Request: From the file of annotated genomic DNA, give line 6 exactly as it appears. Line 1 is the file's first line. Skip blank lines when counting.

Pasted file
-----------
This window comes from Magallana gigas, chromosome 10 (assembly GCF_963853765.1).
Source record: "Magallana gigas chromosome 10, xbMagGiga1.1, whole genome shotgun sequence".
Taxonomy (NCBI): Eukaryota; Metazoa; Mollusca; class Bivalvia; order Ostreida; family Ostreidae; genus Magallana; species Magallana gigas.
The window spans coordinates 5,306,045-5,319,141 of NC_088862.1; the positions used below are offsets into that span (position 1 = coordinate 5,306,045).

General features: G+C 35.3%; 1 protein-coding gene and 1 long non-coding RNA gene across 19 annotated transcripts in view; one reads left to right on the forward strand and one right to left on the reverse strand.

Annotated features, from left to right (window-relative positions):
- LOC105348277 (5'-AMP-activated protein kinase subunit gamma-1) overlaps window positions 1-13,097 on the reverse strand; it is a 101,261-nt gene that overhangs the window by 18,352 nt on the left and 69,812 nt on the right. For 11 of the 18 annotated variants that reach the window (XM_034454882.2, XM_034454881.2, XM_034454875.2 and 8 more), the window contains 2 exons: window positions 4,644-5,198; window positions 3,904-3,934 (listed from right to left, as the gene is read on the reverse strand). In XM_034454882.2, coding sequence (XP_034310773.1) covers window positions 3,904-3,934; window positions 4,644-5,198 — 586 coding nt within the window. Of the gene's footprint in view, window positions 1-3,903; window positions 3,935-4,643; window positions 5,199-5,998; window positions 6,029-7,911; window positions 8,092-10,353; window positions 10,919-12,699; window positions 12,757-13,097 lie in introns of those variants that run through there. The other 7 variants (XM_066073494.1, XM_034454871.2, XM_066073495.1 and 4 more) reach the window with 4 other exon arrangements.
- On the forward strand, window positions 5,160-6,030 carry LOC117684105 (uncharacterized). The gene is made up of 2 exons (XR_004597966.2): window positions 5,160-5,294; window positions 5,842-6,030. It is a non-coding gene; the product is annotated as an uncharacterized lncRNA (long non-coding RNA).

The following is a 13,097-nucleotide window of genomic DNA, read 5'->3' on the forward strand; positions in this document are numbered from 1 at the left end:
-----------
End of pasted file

Annotated features, from left to right (window-relative positions):